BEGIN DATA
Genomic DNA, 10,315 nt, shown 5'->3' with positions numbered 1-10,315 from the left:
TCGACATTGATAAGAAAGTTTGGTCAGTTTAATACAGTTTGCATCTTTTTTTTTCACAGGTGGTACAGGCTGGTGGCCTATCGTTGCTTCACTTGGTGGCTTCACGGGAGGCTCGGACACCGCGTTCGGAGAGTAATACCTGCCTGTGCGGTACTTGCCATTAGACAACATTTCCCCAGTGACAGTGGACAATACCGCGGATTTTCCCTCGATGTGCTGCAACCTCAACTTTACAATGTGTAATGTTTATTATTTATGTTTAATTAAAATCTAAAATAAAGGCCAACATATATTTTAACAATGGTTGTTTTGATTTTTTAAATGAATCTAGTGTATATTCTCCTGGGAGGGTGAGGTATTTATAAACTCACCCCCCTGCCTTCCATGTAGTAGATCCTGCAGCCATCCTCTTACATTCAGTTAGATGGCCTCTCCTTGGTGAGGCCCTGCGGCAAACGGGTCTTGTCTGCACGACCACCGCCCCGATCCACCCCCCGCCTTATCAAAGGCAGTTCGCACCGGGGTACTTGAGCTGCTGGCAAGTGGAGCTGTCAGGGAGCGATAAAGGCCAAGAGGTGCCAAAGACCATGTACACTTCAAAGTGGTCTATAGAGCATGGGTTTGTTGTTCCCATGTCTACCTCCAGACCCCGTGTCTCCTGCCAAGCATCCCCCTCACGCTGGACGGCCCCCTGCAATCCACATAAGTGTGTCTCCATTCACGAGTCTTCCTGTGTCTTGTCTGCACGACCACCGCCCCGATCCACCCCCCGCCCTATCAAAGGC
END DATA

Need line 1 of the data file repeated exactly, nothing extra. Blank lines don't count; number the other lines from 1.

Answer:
Genomic DNA, 10,315 nt, shown 5'->3' with positions numbered 1-10,315 from the left: